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Hadleigh Adams

Hadleigh Adams is a United States based baritone who has received international acclaim for his performances on stage and in concert. He is renowned for his dynamic stage presence and ability to draw true, honest characters in his performances. His broad repertoire spans from Baroque and Bel Canto through Britten and contemporary composition. He has collaborated with some of today’s greatest artists on the concert platform and on the opera stage.

New-Zealand born, Hadleigh began his operatic studies at the University of Auckland gaining a bachelor of music, with first class, first division honors and then completed his masters of music at the New Zealand School of Music. From here he was invited to join the New Zealand Opera as a Dame Malvina Major Emerging Artist. In 2009 he relocated to Australia as the inaugural Gertrude Johnson Scholar at The Opera Studio, Melbourne. He then received a full three-year scholarship to London’s Guildhall School of Music and Drama where he studied with Rudolf Piernay and Janice Chapman, gaining a Masters of Music with Distinction, and completed the Opera Program with first class, first division honors.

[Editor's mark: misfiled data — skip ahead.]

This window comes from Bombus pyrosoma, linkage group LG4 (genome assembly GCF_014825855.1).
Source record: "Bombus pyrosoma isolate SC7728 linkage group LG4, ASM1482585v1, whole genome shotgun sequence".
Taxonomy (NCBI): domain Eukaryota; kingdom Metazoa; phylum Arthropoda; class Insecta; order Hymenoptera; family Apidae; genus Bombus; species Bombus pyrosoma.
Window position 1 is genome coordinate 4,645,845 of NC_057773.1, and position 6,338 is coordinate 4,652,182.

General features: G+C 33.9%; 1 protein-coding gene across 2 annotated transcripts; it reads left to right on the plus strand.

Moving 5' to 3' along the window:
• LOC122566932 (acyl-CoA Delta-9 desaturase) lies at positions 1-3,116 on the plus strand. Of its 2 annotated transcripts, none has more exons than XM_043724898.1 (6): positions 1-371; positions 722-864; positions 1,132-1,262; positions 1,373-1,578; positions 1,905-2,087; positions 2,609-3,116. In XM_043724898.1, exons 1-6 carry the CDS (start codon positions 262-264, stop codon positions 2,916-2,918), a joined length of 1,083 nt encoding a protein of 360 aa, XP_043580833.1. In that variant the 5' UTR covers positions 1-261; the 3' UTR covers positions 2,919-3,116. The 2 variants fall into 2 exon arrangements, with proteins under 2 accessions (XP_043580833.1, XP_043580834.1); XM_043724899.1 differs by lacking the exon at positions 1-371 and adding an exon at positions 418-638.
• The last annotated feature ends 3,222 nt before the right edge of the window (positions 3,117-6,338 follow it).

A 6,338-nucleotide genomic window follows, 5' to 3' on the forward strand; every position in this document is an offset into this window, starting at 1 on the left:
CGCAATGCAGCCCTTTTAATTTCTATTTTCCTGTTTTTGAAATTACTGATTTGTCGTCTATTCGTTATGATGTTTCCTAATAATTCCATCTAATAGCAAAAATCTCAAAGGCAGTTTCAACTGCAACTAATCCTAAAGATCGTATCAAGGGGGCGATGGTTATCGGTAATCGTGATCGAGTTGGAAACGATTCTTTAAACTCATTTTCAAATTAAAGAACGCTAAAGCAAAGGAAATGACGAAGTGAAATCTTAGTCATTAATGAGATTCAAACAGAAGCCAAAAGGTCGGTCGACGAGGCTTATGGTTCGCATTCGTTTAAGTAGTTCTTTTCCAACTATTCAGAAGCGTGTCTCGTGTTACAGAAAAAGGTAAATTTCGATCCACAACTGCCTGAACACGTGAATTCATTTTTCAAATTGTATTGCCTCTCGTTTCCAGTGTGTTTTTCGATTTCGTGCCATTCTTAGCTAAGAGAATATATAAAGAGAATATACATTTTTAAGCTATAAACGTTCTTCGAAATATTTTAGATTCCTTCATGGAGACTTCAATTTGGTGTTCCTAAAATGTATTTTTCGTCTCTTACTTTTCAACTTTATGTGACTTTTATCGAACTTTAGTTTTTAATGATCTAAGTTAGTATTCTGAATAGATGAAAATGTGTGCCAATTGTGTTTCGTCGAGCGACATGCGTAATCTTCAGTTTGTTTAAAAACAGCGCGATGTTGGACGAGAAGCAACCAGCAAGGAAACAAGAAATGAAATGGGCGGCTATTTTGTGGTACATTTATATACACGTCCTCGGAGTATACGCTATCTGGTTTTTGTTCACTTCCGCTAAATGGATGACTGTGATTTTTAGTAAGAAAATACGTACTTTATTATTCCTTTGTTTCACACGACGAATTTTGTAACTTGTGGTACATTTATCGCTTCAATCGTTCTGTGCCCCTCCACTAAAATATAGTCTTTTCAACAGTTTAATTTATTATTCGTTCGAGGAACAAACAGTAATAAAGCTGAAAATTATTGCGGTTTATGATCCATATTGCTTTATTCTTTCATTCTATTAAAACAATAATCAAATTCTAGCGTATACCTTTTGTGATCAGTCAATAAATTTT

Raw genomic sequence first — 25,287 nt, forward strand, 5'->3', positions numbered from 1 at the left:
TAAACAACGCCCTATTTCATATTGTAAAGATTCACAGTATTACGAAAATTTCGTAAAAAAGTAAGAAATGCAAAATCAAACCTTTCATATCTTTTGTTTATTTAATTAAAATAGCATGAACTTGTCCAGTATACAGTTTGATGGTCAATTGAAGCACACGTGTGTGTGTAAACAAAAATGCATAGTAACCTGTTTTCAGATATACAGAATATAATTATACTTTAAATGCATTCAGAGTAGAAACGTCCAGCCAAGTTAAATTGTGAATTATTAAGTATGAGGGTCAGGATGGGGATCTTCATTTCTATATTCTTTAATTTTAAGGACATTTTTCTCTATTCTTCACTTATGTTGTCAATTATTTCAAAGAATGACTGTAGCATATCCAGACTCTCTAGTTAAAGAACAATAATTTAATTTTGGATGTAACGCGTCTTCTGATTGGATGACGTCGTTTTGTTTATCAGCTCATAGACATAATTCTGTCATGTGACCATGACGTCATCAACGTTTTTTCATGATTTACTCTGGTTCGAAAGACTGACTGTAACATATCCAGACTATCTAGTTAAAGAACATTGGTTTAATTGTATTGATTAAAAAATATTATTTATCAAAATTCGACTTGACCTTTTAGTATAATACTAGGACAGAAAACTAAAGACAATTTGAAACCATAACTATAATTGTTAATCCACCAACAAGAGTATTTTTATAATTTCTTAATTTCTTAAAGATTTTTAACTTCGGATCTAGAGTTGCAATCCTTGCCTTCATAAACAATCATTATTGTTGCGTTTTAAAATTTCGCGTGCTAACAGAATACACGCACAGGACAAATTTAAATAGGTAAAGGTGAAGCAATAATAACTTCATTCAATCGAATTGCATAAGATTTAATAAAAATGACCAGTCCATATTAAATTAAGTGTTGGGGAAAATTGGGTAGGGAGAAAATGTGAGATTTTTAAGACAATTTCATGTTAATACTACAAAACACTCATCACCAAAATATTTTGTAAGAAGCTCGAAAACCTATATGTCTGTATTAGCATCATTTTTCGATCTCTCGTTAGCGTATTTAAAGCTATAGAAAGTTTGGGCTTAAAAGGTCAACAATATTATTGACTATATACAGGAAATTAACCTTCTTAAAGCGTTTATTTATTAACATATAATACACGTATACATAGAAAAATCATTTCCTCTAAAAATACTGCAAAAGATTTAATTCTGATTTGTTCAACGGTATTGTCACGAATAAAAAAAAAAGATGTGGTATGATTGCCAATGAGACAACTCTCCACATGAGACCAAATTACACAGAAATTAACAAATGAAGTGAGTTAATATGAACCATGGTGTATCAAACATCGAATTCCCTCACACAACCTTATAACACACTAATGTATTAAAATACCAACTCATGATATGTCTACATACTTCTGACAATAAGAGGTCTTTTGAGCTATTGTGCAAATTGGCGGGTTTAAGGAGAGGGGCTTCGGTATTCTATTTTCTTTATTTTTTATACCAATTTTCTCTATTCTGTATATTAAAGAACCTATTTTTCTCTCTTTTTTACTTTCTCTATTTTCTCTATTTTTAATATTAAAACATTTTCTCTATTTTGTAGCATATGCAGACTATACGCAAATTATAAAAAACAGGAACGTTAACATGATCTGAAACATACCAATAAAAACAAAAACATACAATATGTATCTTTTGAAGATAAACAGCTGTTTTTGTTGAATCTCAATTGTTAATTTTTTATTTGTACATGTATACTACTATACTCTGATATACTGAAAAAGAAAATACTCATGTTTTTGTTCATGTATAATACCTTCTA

Following his studies, Hadleigh performed in concert at London’s St Martin-in-the-Fields, the London Song Recital series, and has performed at the Wigmore Hall as a Voiceworks series artist. Whilst studying at the Guildhall School of Music & Drama, Hadleigh made his debut at London’s Royal National Theatre singing the role of Christ in Jonathan Miller’s production of Bach’s St. Matthew Passion, to critical acclaim.

Following these performances, Hadleigh was invited to join the Merola Opera Program, at the San Francisco Opera. After his time Hadleigh was invited to join the San Francisco Opera as an Adler Fellow, the first New Zealander to ever hold the position. During his two-year tenure with the company Hadleigh appeared in over 75 MainStage performances, and over 20 concert performances. His final performance with the company was in the role of Schaunard in la Boheme.

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